Final Fantasy VII: Remake – Traces of Two Pasts Review
Final Fantasy VII: Remake is actually only one third of a hybrid retelling/sequel to the original Final Fantasy VII and this book narratively takes place in between the first game, Remake, and the yet-to-be-released second game, Rebirth. Sound confusing? Well, don’t worry, it’s essentially just backstory for Tifa and Aerith with only the framing scenes of them telling the stories actually set in the “post game” (or oddly, sometimes on different parts of their travels that haven’t been adapted in the Remake timeline yet, like on the ship on the way to Costa del Sol.) While I did enjoy the scenes of Cloud, Tifa, Aerith, Barrett and Red XIII having a friendly chat during their big journey, definitely don’t go into the book thinking its description, mentioning being set after Remake, will actually have an impact on the games.
“Traces of Tifa” covers everything we know about Tifa’s past but in great detail. Her time as a child in the sleepy town of Nibelheim, her crush on Cloud, how she got out some frustration by training in hand-to-hand combat with Zangan and even touching on the big incident involving Cloud and Sephiroth in Nibelheim, though the actual event itself isn’t covered (that’s for Rebirth to do!) how she landed the job as Guide despite being a teenager and how she ended up in Midgar after the fact are. We hear of the painful recovery from her wounds and how it left her with a massive medical bill and a place in the Midgar slums as she tried desperately to pay it off, and most importantly (and most interestingly) how she met Barrett and ended up joining Avalanche with him. That bit was fun, and unlikely to ever be tackled in the games, so it made sense to do it here if anywhere.
“Traces of Aerith” on the other hand I felt was quite weak, but then the big parts of Aerith’s backstory involve characters like Zack and big yet-to-be-covered-in-Remake events surrounding him, so in order to avoid that, she focuses briefly instead on her and her mother’s escape from Shinra and then spends most of the time talking about living with her adoptive mother Elmyra and how nice it was, with the exception of having to hide her powers for a while. Great detail is given to Elmyra’s father-in-law’s business giving her lots of money but her family using it to help the slums unlike… well, every other rich person in the Final Fantasy VII universe. There is some interesting drama involving Elmyra’s husband and Aerith’s powers but it’s nothing surprising, and frankly, it can be quite dull. You can tell author Kazushige Nojima’s hands were tied with what he could cover in the book with this one.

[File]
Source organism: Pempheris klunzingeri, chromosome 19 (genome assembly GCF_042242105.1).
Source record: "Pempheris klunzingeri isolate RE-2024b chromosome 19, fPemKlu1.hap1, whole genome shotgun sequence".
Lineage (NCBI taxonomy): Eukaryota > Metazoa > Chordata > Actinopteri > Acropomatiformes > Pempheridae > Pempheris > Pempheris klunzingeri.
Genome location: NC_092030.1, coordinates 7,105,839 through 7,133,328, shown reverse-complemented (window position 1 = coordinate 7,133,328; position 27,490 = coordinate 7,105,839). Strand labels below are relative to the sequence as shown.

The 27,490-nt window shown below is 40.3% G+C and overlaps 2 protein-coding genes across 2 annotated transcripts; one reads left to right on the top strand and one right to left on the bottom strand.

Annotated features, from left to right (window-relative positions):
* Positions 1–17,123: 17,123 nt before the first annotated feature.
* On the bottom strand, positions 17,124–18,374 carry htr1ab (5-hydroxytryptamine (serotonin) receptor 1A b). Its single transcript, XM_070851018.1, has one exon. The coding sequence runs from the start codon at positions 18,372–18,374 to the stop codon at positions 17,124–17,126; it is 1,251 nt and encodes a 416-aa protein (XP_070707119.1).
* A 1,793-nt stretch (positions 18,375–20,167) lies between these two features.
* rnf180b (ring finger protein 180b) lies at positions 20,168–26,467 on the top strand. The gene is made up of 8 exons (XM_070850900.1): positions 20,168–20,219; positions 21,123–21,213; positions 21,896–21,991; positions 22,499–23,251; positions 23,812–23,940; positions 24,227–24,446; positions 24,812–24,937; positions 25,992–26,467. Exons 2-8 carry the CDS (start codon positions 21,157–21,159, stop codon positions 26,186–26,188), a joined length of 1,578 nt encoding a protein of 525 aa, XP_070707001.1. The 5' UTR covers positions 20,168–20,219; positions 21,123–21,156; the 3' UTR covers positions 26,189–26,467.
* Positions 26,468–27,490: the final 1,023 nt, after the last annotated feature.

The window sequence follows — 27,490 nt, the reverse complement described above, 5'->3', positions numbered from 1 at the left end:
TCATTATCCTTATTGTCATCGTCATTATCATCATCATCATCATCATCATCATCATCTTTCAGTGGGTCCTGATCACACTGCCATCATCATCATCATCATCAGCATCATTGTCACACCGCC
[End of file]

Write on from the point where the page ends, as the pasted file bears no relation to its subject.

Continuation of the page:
The third story is titled “Picturing the Past” and actually already featured in the :Final Fantasy VII: Remake “World Preview” Book though apparently this is an expanded version, a fresh translation, or both. It’s hard to tell as I don’t have the World Preview book so I can only go by hearsay! Either way, it follows an unnamed character narrating a story where he was the son of a Shinra company man and was pretty much told to befriend Aerith, who at the time was a child watching her mother get experimented on and being frequently told to draw pictures of things she can see in her mind’s eye as they hoped it would lead to places to put Mako reactors. The narrator claims he got sick of seeing her so badly treated so told her to pretend she saw a town called Mideel that he had a magazine picture of because it’s known to cause Mako poisoning to local residents, she does and it leads to a lot of soldiers getting sick. Now an adult, the narrator talks about his search for forgiveness as he tries to track down those affected by that incident, eventually including Aerith herself. It’s a fine short story that I’m glad I got to read… and frankly find out it existed at all!
The prose is strong with good scene setting and characterisation, which given Nojima’s track record with the FFVII series should come as no surprise. While I obviously can’t check on Stephen Kohler’s translation work, it certainly flows well in English and all the details are here, so I can safely assume it’s a good translation of the original work. I’ll also mention that I wasn’t expecting a full-size hardback novel complete with dustjacket; in my mind’s eye, I was assuming the usual manga-sized paperback, so that was a pleasant surprise.
So overall, it’s safe to say that any fan of the Final Fantasy VII universe will get enjoyment out of this book, especially “Traces of Tifa” and the scenes set in between the flashbacks, plus the bonus re-printed short story is strong too. It’s also safe to say that if you are a casual fan or not a fan at all of the world of Final Fantasy VII then a book delving deep in the backstories of two characters from that world won’t appeal to you; there is zero effort to try and keep non-fans in the loop here. It’s a companion piece to please fans of the series, and in that sense it works very well.